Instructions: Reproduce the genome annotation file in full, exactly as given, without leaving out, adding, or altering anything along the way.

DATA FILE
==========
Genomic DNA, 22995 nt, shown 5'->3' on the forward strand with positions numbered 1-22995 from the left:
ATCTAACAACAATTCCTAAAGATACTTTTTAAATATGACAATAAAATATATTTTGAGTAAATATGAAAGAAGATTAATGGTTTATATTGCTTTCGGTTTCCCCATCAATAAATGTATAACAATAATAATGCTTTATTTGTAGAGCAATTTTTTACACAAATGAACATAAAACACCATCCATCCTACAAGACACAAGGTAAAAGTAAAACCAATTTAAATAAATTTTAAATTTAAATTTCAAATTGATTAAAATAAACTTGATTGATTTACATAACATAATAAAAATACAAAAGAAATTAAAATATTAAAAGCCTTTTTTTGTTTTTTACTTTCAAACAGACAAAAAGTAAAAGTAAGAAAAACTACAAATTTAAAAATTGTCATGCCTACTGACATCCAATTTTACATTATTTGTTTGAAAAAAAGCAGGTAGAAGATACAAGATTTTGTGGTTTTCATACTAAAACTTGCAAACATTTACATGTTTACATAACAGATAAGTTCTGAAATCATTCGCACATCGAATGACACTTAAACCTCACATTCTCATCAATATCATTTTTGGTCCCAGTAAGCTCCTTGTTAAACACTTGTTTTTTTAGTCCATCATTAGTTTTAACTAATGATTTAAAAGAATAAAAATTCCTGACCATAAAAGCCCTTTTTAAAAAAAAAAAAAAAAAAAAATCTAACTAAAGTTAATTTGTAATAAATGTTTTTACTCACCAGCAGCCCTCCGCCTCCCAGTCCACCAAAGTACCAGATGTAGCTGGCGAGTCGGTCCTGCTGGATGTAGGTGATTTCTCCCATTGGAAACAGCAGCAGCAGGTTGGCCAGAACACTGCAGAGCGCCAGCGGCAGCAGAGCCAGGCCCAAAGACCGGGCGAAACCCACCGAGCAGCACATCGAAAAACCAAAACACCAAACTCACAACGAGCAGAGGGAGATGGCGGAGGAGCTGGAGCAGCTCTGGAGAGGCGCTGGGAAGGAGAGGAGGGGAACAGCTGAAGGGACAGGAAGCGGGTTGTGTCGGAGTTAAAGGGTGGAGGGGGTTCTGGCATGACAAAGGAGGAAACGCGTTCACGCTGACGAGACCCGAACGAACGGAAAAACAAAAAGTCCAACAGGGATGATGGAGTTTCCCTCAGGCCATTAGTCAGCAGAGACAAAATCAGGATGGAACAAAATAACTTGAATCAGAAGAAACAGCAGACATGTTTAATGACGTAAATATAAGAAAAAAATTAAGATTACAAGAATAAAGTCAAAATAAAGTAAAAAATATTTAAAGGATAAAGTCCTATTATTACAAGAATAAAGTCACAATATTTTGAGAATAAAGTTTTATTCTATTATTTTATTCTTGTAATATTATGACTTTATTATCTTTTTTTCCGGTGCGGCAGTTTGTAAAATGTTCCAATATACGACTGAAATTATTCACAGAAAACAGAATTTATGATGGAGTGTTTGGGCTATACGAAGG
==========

Genomic DNA, 22995 nt, shown 5'->3' on the forward strand with positions numbered 1-22995 from the left:
ATCTAACAACAATTCCTAAAGATACTTTTTAAATATGACAATAAAATATATTTTGAGTAAATATGAAAGAAGATTAATGGTTTATATTGCTTTCGGTTTCCCCATCAATAAATGTATAACAATAATAATGCTTTATTTGTAGAGCAATTTTTTACACAAATGAACATAAAACACCATCCATCCTACAAGACACAAGGTAAAAGTAAAACCAATTTAAATAAATTTTAAATTTAAATTTCAAATTGATTAAAATAAACTTGATTGATTTACATAACATAATAAAAATACAAAAGAAATTAAAATATTAAAAGCCTTTTTTTGTTTTTTACTTTCAAACAGACAAAAAGTAAAAGTAAGAAAAACTACAAATTTAAAAATTGTCATGCCTACTGACATCCAATTTTACATTATTTGTTTGAAAAAAAGCAGGTAGAAGATACAAGATTTTGTGGTTTTCATACTAAAACTTGCAAACATTTACATGTTTACATAACAGATAAGTTCTGAAATCATTCGCACATCGAATGACACTTAAACCTCACATTCTCATCAATATCATTTTTGGTCCCAGTAAGCTCCTTGTTAAACACTTGTTTTTTTAGTCCATCATTAGTTTTAACTAATGATTTAAAAGAATAAAAATTCCTGACCATAAAAGCCCTTTTTAAAAAAAAAAAAAAAAAAAAATCTAACTAAAGTTAATTTGTAATAAATGTTTTTACTCACCAGCAGCCCTCCGCCTCCCAGTCCACCAAAGTACCAGATGTAGCTGGCGAGTCGGTCCTGCTGGATGTAGGTGATTTCTCCCATTGGAAACAGCAGCAGCAGGTTGGCCAGAACACTGCAGAGCGCCAGCGGCAGCAGAGCCAGGCCCAAAGACCGGGCGAAACCCACCGAGCAGCACATCGAAAAACCAAAACACCAAACTCACAACGAGCAGAGGGAGATGGCGGAGGAGCTGGAGCAGCTCTGGAGAGGCGCTGGGAAGGAGAGGAGGGGAACAGCTGAAGGGACAGGAAGCGGGTTGTGTCGGAGTTAAAGGGTGGAGGGGGTTCTGGCATGACAAAGGAGGAAACGCGTTCACGCTGACGAGACCCGAACGAACGGAAAAACAAAAAGTCCAACAGGGATGATGGAGTTTCCCTCAGGCCATTAGTCAGCAGAGACAAAATCAGGATGGAACAAAATAACTTGAATCAGAAGAAACAGCAGACATGTTTAATGACGTAAATATAAGAAAAAAATTAAGATTACAAGAATAAAGTCAAAATAAAGTAAAAAATATTTAAAGGATAAAGTCCTATTATTACAAGAATAAAGTCACAATATTTTGAGAATAAAGTTTTATTCTATTATTTTATTCTTGTAATATTATGACTTTATTATCTTTTTTTCCGGTGCGGCAGTTTGTAAAATGTTCCAATATACGACTGAAATTATTCACAGAAAACAGAATTTATGATGGAGTGTTTGGGCTATACGAAGG